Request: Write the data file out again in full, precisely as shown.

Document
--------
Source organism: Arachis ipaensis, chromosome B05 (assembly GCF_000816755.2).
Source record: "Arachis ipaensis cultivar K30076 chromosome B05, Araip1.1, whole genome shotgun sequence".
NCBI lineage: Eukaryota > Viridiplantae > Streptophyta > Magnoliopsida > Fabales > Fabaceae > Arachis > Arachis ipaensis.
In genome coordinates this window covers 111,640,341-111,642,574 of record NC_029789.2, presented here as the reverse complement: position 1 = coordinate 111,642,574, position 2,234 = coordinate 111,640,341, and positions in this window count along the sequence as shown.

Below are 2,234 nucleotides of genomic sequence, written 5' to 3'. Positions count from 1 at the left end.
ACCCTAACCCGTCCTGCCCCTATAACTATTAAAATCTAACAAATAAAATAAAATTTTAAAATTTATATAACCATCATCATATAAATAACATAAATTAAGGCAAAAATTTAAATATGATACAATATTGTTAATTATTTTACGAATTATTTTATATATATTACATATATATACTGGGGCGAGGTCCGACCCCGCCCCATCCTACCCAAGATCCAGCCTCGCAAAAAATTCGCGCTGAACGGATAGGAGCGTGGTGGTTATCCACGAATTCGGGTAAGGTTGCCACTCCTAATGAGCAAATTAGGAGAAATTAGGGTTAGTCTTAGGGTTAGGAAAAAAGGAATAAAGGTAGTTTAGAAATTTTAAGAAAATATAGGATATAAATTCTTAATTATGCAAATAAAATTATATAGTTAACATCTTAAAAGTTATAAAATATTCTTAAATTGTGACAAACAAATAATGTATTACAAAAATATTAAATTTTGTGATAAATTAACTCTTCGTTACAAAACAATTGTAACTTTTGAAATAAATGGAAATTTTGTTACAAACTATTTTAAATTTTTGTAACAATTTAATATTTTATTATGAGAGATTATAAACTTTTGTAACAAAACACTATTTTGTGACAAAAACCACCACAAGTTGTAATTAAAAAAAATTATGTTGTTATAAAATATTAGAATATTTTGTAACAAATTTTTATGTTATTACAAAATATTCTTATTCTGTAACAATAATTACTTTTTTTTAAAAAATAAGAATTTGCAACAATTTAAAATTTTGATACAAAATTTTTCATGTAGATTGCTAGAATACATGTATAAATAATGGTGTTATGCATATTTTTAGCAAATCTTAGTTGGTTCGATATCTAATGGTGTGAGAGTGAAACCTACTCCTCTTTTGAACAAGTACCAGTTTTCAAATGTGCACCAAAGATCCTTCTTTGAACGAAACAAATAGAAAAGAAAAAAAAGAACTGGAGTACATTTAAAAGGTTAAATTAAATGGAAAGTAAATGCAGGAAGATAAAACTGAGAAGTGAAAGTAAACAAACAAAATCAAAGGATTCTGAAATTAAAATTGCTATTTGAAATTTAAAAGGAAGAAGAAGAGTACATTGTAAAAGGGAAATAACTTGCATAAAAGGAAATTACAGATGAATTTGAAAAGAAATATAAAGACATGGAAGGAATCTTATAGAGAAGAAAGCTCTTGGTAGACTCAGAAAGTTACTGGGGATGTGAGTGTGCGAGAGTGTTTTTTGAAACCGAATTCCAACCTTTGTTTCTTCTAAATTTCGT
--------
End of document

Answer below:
Source organism: Arachis ipaensis, chromosome B05 (assembly GCF_000816755.2).
Source record: "Arachis ipaensis cultivar K30076 chromosome B05, Araip1.1, whole genome shotgun sequence".
NCBI lineage: Eukaryota > Viridiplantae > Streptophyta > Magnoliopsida > Fabales > Fabaceae > Arachis > Arachis ipaensis.
In genome coordinates this window covers 111,640,341-111,642,574 of record NC_029789.2, presented here as the reverse complement: position 1 = coordinate 111,642,574, position 2,234 = coordinate 111,640,341, and positions in this window count along the sequence as shown.

Below are 2,234 nucleotides of genomic sequence, written 5' to 3'. Positions count from 1 at the left end.
ACCCTAACCCGTCCTGCCCCTATAACTATTAAAATCTAACAAATAAAATAAAATTTTAAAATTTATATAACCATCATCATATAAATAACATAAATTAAGGCAAAAATTTAAATATGATACAATATTGTTAATTATTTTACGAATTATTTTATATATATTACATATATATACTGGGGCGAGGTCCGACCCCGCCCCATCCTACCCAAGATCCAGCCTCGCAAAAAATTCGCGCTGAACGGATAGGAGCGTGGTGGTTATCCACGAATTCGGGTAAGGTTGCCACTCCTAATGAGCAAATTAGGAGAAATTAGGGTTAGTCTTAGGGTTAGGAAAAAAGGAATAAAGGTAGTTTAGAAATTTTAAGAAAATATAGGATATAAATTCTTAATTATGCAAATAAAATTATATAGTTAACATCTTAAAAGTTATAAAATATTCTTAAATTGTGACAAACAAATAATGTATTACAAAAATATTAAATTTTGTGATAAATTAACTCTTCGTTACAAAACAATTGTAACTTTTGAAATAAATGGAAATTTTGTTACAAACTATTTTAAATTTTTGTAACAATTTAATATTTTATTATGAGAGATTATAAACTTTTGTAACAAAACACTATTTTGTGACAAAAACCACCACAAGTTGTAATTAAAAAAAATTATGTTGTTATAAAATATTAGAATATTTTGTAACAAATTTTTATGTTATTACAAAATATTCTTATTCTGTAACAATAATTACTTTTTTTTAAAAAATAAGAATTTGCAACAATTTAAAATTTTGATACAAAATTTTTCATGTAGATTGCTAGAATACATGTATAAATAATGGTGTTATGCATATTTTTAGCAAATCTTAGTTGGTTCGATATCTAATGGTGTGAGAGTGAAACCTACTCCTCTTTTGAACAAGTACCAGTTTTCAAATGTGCACCAAAGATCCTTCTTTGAACGAAACAAATAGAAAAGAAAAAAAAGAACTGGAGTACATTTAAAAGGTTAAATTAAATGGAAAGTAAATGCAGGAAGATAAAACTGAGAAGTGAAAGTAAACAAACAAAATCAAAGGATTCTGAAATTAAAATTGCTATTTGAAATTTAAAAGGAAGAAGAAGAGTACATTGTAAAAGGGAAATAACTTGCATAAAAGGAAATTACAGATGAATTTGAAAAGAAATATAAAGACATGGAAGGAATCTTATAGAGAAGAAAGCTCTTGGTAGACTCAGAAAGTTACTGGGGATGTGAGTGTGCGAGAGTGTTTTTTGAAACCGAATTCCAACCTTTGTTTCTTCTAAATTTCGT